When lunch period ends, students at Osceola Elementary are certain of one thing: they’re helping to preserve the environment, one tray at a time.
The Volusia County School District launched a pilot program at Osceola on Oct. 21, where biodegradable trays replaced the former styrofoam trays. The initiative also eliminated plastic straws, utensil packets and other styrofoam food containers. The new trays, made from renewable plants and vegetable oils, are engineered to break down safely and quickly into raw materials, and disappear into the environment, a press release announced.
Principal Lynn Bruner said she’s honored and excited to be the first school in the county to utilize the new trays. The student response has been positive.
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“What better time to teach [students] than here at school to help contribute to the environment and to do our part,” Bruner said.
The pilot program didn’t happen overnight.
Earlier this summer, Volusia County School Board Member Carl Persis met with Heather DeMeola, director of School Way Cafe at Volusia schools, Suzanne Scheiber, founder of Dream Green Volusia and Dr. Ellen Asher, teacher at Old Kings Elementary School. Asher launched a biodegradable tray initiative in her Flagler County School in 2017.
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Scheiber recalled that they all met in a room at the Ormond Beach Regional Public Library and discussed the tray initiative for two hours until they came up with a plan. Cost was a factor, as none of them wanted to hike up school lunch prices. However, eliminating the plastic utensil packets killed two birds with one stone: it evened out the cost and got rid of more single-use plastics.
“Because what so often we found is that people had those little bags with the fork, the spoon and the napkin in cellophane, and they didn’t even open it up,” Persis said.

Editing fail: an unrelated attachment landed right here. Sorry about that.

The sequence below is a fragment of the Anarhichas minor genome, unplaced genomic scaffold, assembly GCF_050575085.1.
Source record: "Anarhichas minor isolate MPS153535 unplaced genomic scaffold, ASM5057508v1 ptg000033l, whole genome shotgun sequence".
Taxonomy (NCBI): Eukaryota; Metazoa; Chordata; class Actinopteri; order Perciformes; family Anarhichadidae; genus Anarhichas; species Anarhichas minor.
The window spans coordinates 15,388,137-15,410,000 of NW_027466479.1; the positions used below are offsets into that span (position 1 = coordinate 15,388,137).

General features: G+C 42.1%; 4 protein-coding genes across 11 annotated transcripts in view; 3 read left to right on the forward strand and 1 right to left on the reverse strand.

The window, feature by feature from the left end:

It was important to him as the district 4 representative on the School Board that the pilot program start in Ormond Beach. Osceola Elementary, with its 389 students, was a good fit.
Volusia is following in the footsteps of schools districts like Flagler and Orange, which have schools that have already done the switch. DeMeola was already familiar with the trays, as she previously worked in the Orange County School District.
“These break down in a relatively short time to reduce the landfill trash — they go back into the environment,” DeMeola said.
Scheiber said it felt “amazing” to eliminate Styrofoam, especially at a school she volunteers in twice a week. Dream Green Volusia is planning to approach the Daytona Auto Mall next.
“Ultimately, I believe this is going to save the environment a lot of damage,” Scheiber said.
Fifth-grade student Asiri Cornegjo Happel was positive about the change. She said there is a lot of trash in the ocean.
“I think it’s good that we have them so we can save more of the animals and plants,” Happel said.
Dané Hietala, a fellow fifth-grader, agreed — especially when it comes to turtles. A lot of her friends have pet turtles, she said, adding that she hopes more schools switch over to biodegradable trays.
“It’s actually really exciting,” Hietala said.
City Commissioner Susan Persis recently led the charge for a straw ban ordinance in the city, and she said she doesn’t know many people who disagree that single-use plastics are an issue. Some local restaurants have begun to only give out straws on request.
She believes children will be one of the driving forces behind protecting the environment in the future, and, these trays are a start.
“To get the schools on board will be a huge help to our environment and our county,” she said.
Published on ormondbeachobserver.com